There’s a passage near the beginning of Lost for Words in which Malcolm Craig MP, newly appointed chair of the Elysian Prize for literature, sets out his aspirations for the committee’s eventual winner:
...young writers were the future, or at any rate, would be the future - if there were still around and being published. You couldn’t go wrong with the future... The promise of young writers was perfect as well, until they burnt out, fucked up or died - but that would be under another government and another committee.
Edward St Aubyn’s eighth novel tells the story of a hapless, self-serving jury as they cajole, compete and deceive in order to ensure their chosen titles make it on to the prize’s long list. From the opening pages we are firmly in St Aubyn territory: scathing, satirical and laugh-out-loud funny, the writing in the first half of the novel is as good as the best passages in his highly-acclaimed Patrick Melrose series. But where those five books - Never Mind, Bad News, Some Hope, Mother’s Milk and At Last - dealt with the dissolution of aristocratic privilege through the self-destructive, emotionally damaged anti-hero Patrick Melrose, in Lost for Words St Aubyn brings his microscopically critical eye to bear on his own professional back garden.
The literary prize Malcolm Craig has been charged with chairing is sponsored by a fictional agricultural company clearly in need of some positive PR. Malcolm’s reason for accepting the chairmanship is not due to a love of literature but because:
An obscure opposition MP needed plenty of extra-curricular activities to secure a decent amount of public attention.’
Malcolm’s fellow judges similarly lack virtuous reasons for accepting a place on the judging panel. There’s Oxbridge academic, Vanessa Shaw, whose pretentious pronouncements on literature will make anyone who studied critical theory at university shudder with embarrassed recognition. There’s Penny Feathers, a lowly civil servant, who has literary aspirations of her own. There’s “well-known columnist and media personality” Jo Cross who refers to her readers as “constituents”. And finally there’s an actor, Tobias, clearly appointed for his star appeal rather than his intellectual prowess, who nonetheless arrives (late and infrequently) armed with a disproportionate belief in his own intelligence.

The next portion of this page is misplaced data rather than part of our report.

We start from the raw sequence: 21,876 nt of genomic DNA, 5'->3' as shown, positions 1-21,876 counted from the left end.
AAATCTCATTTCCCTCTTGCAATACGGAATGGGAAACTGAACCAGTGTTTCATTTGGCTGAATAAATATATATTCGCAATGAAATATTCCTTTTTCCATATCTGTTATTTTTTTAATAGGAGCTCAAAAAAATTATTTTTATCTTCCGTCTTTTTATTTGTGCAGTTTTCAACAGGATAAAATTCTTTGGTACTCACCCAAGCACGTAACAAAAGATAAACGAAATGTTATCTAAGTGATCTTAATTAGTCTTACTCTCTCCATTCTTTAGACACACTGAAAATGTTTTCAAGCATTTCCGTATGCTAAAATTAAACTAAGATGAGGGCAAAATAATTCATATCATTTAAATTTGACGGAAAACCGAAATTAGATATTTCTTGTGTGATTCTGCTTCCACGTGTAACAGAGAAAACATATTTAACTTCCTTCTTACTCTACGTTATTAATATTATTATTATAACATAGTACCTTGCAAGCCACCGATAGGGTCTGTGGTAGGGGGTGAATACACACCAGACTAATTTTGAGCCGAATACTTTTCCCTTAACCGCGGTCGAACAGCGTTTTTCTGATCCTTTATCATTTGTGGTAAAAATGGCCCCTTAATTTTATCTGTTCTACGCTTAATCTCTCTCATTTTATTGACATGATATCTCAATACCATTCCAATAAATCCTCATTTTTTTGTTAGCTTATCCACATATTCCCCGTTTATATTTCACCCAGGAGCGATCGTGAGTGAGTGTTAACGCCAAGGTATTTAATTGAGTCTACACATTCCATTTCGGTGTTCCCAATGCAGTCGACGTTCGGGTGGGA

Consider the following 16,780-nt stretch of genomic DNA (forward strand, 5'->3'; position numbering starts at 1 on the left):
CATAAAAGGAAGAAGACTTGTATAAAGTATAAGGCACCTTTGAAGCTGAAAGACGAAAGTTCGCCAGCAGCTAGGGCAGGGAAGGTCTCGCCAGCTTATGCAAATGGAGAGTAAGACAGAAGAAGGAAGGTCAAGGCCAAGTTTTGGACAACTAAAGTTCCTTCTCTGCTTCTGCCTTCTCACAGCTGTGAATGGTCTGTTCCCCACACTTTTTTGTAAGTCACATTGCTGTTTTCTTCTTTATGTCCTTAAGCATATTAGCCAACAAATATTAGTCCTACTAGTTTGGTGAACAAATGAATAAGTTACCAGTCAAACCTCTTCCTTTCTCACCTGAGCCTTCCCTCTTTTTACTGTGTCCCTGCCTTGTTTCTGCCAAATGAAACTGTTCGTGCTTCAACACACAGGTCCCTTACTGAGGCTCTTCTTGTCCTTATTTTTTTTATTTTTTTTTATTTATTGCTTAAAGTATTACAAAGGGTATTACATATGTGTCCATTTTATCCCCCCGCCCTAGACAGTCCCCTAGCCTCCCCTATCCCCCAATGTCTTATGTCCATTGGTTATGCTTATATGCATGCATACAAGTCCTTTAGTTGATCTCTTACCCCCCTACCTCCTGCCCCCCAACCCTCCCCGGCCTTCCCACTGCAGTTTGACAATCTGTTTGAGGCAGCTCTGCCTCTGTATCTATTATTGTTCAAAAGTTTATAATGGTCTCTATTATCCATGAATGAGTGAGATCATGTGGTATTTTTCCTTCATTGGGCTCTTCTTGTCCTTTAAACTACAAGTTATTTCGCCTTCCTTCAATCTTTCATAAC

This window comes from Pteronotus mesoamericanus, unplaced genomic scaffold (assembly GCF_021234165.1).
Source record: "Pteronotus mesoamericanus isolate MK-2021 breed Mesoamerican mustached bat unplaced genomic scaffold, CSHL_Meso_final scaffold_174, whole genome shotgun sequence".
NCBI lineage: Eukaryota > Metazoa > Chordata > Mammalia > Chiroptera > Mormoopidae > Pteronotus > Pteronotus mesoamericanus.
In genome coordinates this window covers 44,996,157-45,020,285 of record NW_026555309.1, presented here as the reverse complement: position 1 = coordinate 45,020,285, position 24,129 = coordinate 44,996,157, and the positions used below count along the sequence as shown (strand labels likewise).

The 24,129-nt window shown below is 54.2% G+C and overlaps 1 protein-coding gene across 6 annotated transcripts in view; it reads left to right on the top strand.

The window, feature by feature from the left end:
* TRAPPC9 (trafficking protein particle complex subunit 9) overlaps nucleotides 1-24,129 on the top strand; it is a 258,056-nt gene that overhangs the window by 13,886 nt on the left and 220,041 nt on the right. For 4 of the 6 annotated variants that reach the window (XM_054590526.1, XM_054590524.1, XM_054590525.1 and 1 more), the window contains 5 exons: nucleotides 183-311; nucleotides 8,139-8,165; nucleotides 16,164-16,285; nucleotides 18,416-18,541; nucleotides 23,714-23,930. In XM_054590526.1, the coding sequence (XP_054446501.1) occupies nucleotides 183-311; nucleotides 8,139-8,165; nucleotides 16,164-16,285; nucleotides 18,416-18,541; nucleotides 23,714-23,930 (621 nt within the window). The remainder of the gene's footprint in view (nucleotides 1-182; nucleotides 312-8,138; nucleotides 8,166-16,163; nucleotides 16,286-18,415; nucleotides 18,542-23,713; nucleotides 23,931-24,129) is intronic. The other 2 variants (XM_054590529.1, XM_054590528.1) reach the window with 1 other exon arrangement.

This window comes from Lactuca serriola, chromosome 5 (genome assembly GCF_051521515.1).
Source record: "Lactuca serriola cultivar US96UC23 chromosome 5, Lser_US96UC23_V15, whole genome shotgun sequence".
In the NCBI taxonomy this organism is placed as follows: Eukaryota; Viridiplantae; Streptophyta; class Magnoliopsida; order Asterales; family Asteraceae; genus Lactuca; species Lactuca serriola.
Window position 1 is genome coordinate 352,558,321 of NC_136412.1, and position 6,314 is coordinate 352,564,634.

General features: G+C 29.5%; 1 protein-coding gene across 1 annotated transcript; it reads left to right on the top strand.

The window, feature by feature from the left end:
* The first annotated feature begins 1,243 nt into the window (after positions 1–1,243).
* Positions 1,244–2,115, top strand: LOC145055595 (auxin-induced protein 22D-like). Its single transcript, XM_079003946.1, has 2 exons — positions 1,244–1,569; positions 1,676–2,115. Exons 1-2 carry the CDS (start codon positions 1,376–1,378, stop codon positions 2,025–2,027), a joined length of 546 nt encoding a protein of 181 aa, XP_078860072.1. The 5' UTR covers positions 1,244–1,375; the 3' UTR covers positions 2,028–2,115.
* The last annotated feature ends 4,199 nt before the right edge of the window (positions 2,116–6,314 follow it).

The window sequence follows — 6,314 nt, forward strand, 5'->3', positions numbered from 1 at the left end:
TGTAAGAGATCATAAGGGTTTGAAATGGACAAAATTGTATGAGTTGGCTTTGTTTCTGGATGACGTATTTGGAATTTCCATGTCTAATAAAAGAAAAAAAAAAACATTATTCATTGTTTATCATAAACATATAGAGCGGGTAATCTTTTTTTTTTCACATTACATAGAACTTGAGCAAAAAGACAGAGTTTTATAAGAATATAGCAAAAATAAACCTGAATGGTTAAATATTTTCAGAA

All sounds rather familiar, doesn’t it?
Then there are the writers: competitive, egotistical, nervous, neurotic, oscillating erratically from grandiose fantasies to self-flagellating despair - there’s no doubt when reading Lost for Words that St Aubyn has spent considerable around fellow novelists.
This is not, you may have gathered, a book brimming with sympathetic characters. The only trait both the judges and the writers share is that they are all, fundamentally, selfish and they are all, for the most part, interested not in what they can do for the prize but what the prize can do for them. But whereas other novels populated by so many unlikeable characters might be a difficult read, St Aubyn creates a world that’s not only frighteningly familiar but also darkly compelling.
Some of the best - or cruellest, depending on your point of view - satire is contained in St Aubyn’s pastiches of the long-listed novels, most notably wot you starin at, which Malcolm thinks is “gritty social realism” while Vanessa claims it to be “surrealistic satire” - whichever, it’s impossible to read the extracts without thinking of Irvine Welsh. There’s also a rather brutal pastiche of third-rate crime writing in Penny Feather’s novel Roger and Out, for which she uses a computer programme, “Ghost”, to offer alternative phrases when she’s stuck on a passage (which happens to poor Penny quite a lot).
It would be a mistake to assume, however, that Lost for Words is simply a novel about book prizes. It’s a novel about literature: about how we appraise it, what we value in it and who we choose to guide us in what we read. It’s a book about the Arts, about our obsession with the next big thing at the expense of those who’ve spent years honing their craft. It’s a book about bureaucracy and it’s ability to corrupt even the most creative endeavours. And it’s a book about some of the darker aspects of humanity: vanity, pride, ego and competitiveness.
The final third of the novel loses a little of its sparkle as it edges from satire into farce and rattles towards a somewhat predictable denouement. But that doesn’t detract from the fact that the book contains some of the best writing we’re likely to read this year.
Lost for Words is clearly a novel which, on literary merit alone, should feature on the long lists of numerous book prizes next year. The question is: will any jury be game enough to include it?
Lost for Words by Edward St Aubyn is published by Picador on May 8th (£10.99)
This blog first appeared on The Huffington Post